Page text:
Posted on: December 11, 2022 Posted by: Glacier Staff Comments: 0

By Adam Yousif, COM 101 Student

For Joseph Jawad, waking up usually consisted of the same routine: wash up and brush teeth, drink coffee, then go to the cattle and lamb stalls to pick the ones that will be slaughtered.

The sight of blood splattered on the kitchen table and scraps of meat everywhere has been typical since he was in diapers. For more than 40 years, this has been Jawad’s life and passion.

When he was 4 years old, his father would let him lead the cows into the slaughterhouse to be slaughtered.

Seeing the cycle of life and death from a young age has made him appreciative and considerate of the entire process. Not only does he love his job, but he truly cares about the animals being slaughtered to provide for his family. If there’s one thing he knows, it’s that a tough life is better than no life.

As part of a course themed around empathy, students in Lisa Couch’s COM 101 write profiles allowing readers to “walk a mile in someone else’s shoes.”

Growing up poor in a family of seven children meant countless struggles. After getting his first job with his father at age 8, he was expected to help support his family. He credits the physical and mental labor of caring for the animals and the facility for building his bulletproof work ethic.

The poverty was challenging, and the intense labor meant long work days and little time for school or sleep. Coupled with moving to a new country for a fresh start, the challenges he faced at such a young age are unimaginable. Through it all, he constantly affirmed to himself, “Life is hard, but it’s always better than the alternative.”

Jawad comes off as strikingly intimidating. His long gray beard and mustache complement his 6’2” stature. Rarely will he be wearing anything other than a polo with the top two buttons undone, tucked tightly into his khakis.

Immigrating to New York from Palestine in the 1980s when he was only 10 was what he described as the biggest challenge in his life. Even though he remembers feeling lost in his new surroundings and constantly being bullied because of his accent, he had the drive to make it in America and prove himself to his father and family.

He recalls a memory of being bullied while waiting for the bus: “They knew I couldn’t speak good English and defend myself; they thought it would be funny to make fun of me for it. They called us peasants when they found out my dad was a butcher.”

Despite daily experiences like this one, there wasn’t much Jawad felt he could do except suck it up.

“I would drag my feet against the concrete while walking home, from all the built-up anger,” he said. “The rubber would start peeling, and my parents would get mad because the shoes were still new.”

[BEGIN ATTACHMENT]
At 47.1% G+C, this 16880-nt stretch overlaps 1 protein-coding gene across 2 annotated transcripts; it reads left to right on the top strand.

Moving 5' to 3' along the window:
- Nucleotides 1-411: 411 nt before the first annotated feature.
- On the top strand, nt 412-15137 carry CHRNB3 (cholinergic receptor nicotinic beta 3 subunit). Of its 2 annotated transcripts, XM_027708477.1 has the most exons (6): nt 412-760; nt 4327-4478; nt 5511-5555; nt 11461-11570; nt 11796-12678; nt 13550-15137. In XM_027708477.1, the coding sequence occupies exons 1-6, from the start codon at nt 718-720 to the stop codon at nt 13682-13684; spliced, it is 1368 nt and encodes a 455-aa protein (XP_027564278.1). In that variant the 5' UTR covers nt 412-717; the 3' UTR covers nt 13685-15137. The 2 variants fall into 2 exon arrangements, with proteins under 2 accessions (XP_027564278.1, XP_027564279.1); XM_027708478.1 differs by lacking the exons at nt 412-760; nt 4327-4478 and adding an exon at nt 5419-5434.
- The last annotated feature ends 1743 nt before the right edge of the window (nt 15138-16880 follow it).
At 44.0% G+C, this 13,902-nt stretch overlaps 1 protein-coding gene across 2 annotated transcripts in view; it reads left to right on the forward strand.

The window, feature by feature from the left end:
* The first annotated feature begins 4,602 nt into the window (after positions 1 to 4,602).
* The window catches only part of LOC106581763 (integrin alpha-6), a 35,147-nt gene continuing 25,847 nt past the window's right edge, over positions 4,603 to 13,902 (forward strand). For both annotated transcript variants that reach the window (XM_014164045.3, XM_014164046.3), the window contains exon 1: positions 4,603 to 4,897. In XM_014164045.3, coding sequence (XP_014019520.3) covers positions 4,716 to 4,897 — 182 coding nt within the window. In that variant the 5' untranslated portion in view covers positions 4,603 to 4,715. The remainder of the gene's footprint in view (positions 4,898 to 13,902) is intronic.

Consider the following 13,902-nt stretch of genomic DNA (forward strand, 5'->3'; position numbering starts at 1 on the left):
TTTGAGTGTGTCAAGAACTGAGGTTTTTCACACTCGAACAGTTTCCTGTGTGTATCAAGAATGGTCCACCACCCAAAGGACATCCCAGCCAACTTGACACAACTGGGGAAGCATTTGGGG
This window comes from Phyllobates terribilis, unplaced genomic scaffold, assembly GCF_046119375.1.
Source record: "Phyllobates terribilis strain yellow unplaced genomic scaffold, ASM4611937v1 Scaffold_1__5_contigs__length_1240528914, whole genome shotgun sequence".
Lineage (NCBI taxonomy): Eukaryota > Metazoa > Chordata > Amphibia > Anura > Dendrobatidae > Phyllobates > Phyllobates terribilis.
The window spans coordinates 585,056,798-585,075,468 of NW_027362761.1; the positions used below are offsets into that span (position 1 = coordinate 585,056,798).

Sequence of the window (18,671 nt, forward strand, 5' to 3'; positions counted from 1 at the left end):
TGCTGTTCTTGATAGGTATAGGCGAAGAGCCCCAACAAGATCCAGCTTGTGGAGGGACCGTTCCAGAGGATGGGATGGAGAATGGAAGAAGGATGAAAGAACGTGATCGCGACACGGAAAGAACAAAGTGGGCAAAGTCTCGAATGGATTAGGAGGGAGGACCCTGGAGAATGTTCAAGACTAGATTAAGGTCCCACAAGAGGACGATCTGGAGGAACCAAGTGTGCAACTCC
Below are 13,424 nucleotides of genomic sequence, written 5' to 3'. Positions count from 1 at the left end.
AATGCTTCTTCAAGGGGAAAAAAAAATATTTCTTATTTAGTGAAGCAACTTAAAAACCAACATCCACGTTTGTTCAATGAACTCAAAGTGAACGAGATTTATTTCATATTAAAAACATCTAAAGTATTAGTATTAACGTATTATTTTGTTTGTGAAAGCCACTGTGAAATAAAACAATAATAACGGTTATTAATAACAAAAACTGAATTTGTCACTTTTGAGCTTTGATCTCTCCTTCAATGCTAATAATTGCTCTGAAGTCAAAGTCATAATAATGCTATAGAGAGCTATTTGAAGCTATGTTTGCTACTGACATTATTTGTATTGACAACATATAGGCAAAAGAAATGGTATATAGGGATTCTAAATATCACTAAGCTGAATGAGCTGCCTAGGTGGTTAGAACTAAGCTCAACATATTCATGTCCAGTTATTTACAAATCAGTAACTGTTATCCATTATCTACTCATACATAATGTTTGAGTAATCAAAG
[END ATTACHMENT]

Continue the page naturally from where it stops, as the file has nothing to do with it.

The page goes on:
Through this struggle, he developed the resilience he would need to thrive in his career and life.

While most of us started working our first jobs in fast food or retail, Jawad was doing what he calls “seeing an animal’s life through.”

The first animal I slaughtered was a bull. It broke my heart, but I knew this animal would feed many people.”

Joseph Jawad

He started working in the meatpacking industry very early on. Each day he would awake at 5 a.m. to be ready to start his shift at 6. Though he says it was tough getting up so early, he was grateful for the opportunities it afforded him to learn English and gain valuable life skills like time management and discipline.

“The first animal I slaughtered was a bull,” he said. “It broke my heart, but I knew this animal would feed many people.”

Despite the cruel nature of the job, he learned an essential quality: the ability to show compassion toward others even when you’re faced with adversity yourself.

His most significant influence was his father’s ability to see the value in everything.

“There was always food on the table…even if it was just vegetables,” he said.

Seeing his father’s grit inspired him to continue down the path of meatpacking despite the challenges. He knew he wanted to master his craft for his future and his family.

“You have to believe in yourself,” he said. “You have to have confidence in your abilities. Because if you’re confident in your abilities, people will be confident in your abilities.”

Today he is even more successful than he ever dreamed possible, but he’s never forgotten where he came from or how fortunate he is to have had the opportunities he has had in his life. He now owns and operates USDA-certified slaughterhouses in New York and New Jersey, where he tries to give back to the community as much as possible.

“I would experience the hardships I went through to get to where I am today a hundred times over,” he says.

Looking back on his past, though, he acknowledges that there were times he doubted himself and had to overcome those challenges with hard work and perseverance.

When asked about his future endeavors, all he could think was, “It is all going to my kids. I want to give them what I didn’t have, so they don’t need to live how I lived.”